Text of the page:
Nick seems to know what's wrong with Megan, the strung-out girl. She's been bitten by the vampire and has empathic seizures whenever he kills thanks to some sort of psychic link. Luckily, Nick has some medicine for this sort of trouble, and he uses the stuff himself. There seems to be an entire underground pharmaceutical industry dedicated to staving off the curse of the vampire, but the effects are temporary and increasingly ineffectual. That's bad news for Sean, since the girl bit him while freaking out in a bathtub. Through the medical grapevine, Nick has learned of a surer cure. In classic Bram Stoker fashion, if he can whack the master vampire whom he suspects bit both him and Megan, their curse and Sean's will clear right up. The thing to do is leave bait for the vampire, and the way to do that is deny the girl the medicine so she maintains her link to the master.

Screenwriter Cardone seems to have thought that he needed to justify his project by positing a new mythology of vampirism. Along with his pills, Nick has acquired the knowledge that vampirism began at the Siege of Antioch during "the Great Crusade," when eight French knights made a pact with the Devil in order to avoid death at the hands of the Turks. Forsaking their cause and each other, they become... The Forsaken! Their subsequent aversion to daylight is an extension of their guilty reluctance to be seen, and as for drinking blood,... as the man on the old TV show used to say, "Deals with the Devil are bad." The funny thing about this claptrap is that I suspect that no one told Jonathan Schaech about it. His performance betrays no awareness of a medieval or crusading past. You'd think that was brought up because it might be relevant to the character's actions or motivations (sort of like how Dracula in Wes Craven's Dracula 2000 is really Judas Iscariot and -- actually, never mind.), and you would think wrong. Schaech is barely convincing as the master of a moron and a crazy woman. We wouldn't want to burden the man with a backstory, would we?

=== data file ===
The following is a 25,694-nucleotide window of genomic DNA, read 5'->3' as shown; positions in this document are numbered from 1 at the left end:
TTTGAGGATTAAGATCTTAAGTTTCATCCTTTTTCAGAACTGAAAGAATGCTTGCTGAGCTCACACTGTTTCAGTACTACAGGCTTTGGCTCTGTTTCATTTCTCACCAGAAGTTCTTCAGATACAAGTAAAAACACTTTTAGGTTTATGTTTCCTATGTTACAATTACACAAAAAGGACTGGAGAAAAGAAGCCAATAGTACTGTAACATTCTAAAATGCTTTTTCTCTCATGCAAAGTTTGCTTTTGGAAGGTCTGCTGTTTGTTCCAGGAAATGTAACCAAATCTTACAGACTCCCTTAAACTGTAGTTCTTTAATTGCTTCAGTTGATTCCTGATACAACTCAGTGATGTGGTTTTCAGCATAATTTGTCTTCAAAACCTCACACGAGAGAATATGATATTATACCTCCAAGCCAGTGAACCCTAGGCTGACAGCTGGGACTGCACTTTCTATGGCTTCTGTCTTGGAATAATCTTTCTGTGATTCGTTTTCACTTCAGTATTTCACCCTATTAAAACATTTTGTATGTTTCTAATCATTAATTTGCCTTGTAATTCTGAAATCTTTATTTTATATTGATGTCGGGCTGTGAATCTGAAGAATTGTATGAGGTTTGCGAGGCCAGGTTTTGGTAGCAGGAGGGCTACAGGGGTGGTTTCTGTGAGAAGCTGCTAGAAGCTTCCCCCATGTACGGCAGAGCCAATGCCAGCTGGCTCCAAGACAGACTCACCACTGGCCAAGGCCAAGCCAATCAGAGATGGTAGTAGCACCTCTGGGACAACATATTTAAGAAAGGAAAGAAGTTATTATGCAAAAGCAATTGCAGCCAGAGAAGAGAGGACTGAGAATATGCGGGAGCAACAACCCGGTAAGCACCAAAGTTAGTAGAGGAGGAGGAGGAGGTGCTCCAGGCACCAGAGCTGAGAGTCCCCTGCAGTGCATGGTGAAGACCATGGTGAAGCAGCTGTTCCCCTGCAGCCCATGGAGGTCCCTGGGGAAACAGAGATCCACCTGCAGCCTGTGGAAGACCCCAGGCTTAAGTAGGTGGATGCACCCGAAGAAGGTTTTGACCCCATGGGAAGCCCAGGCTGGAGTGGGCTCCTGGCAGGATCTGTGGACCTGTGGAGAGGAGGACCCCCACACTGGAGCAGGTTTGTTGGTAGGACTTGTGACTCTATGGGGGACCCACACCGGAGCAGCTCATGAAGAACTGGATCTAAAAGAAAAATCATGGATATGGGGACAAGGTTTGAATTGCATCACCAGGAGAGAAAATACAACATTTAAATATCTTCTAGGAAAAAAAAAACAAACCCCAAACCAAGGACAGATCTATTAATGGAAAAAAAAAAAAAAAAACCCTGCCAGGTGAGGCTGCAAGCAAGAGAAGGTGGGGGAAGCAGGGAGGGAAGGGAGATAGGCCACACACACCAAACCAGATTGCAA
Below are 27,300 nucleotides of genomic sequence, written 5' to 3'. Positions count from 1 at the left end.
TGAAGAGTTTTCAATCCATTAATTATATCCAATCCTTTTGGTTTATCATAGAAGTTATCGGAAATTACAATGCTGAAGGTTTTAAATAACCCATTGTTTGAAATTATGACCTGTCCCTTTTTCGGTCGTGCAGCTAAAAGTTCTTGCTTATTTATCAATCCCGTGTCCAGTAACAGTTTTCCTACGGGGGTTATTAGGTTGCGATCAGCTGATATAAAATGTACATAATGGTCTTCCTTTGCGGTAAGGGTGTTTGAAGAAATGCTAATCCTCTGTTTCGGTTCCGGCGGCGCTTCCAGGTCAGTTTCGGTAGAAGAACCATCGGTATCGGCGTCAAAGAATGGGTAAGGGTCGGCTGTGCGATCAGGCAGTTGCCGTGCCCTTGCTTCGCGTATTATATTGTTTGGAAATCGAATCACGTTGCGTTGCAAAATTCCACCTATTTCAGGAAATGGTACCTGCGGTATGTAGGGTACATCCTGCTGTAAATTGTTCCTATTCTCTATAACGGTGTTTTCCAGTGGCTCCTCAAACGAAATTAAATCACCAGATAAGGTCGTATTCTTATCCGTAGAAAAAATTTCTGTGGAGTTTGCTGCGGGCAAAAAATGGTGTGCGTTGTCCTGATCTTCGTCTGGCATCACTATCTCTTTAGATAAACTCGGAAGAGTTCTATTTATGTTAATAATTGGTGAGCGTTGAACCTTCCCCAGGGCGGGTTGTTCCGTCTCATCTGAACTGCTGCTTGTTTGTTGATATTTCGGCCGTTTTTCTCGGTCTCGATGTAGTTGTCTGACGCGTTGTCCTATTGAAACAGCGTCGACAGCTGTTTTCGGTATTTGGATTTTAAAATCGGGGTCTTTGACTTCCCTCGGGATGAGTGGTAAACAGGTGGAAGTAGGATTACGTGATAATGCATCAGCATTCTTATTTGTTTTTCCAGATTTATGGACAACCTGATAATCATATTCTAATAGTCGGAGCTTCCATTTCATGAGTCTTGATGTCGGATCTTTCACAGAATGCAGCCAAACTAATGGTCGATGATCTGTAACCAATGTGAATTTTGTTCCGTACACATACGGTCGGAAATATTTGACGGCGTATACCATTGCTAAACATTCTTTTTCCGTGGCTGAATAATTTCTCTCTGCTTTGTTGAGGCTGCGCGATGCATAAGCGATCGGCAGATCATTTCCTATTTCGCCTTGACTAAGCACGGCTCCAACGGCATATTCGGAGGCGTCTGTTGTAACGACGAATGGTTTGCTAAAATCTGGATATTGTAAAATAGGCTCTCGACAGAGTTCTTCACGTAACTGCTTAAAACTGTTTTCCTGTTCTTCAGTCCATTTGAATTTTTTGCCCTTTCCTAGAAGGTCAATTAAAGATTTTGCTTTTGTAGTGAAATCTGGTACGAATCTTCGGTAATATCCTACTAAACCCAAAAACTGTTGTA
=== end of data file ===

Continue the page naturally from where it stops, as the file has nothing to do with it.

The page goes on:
With a reasonable amount of nudity and frequent bursts of ultra-violence, The Forsaken might actually pass for a passable Eighties drive-in movie.

So what is The Forsaken's actual contribution to vampire cinema? Wendigo says, "There isn't any, apart from some new jargon." Not even its pharmacological approach to warding off the curse strikes him as unique; Blade and the sequel to John Carpenter's Vampires had the same idea. Cardone may have been aiming at an A picture (Sean drives through Monument Valley to set the tone) with a cast mostly made up of TV graduates, but the end product is pure B-movie. Not that that's entirely a bad thing, because it's an okay B-movie, with some decent action scenes, attractive nudity and amusing explosions. Wendigo can't really recommend it to anyone, but he says not to knock it if you find it on TV. You could do a lot worse with ninety minutes of your life.

This version of the trailer was uploaded to YouTube by HorrorMvieTrailers:

1 comment:

J.D. said...

For what it is - essentially a mashup of NEAR DARK and THE HITCHER - I really enjoyed THE FORSAKEN. Yeah, it's pretty dumb but I enjoyed the repartee between the two good guys, even if one of them gives a speech that rips off the one from FIGHT CLUB. As you pointed out, I like how the film just goes for it with a hard R horror film filled with ultraviolence and nudity instead of wimping out and going for a lame PG-13 rating to appeal to a larger audience.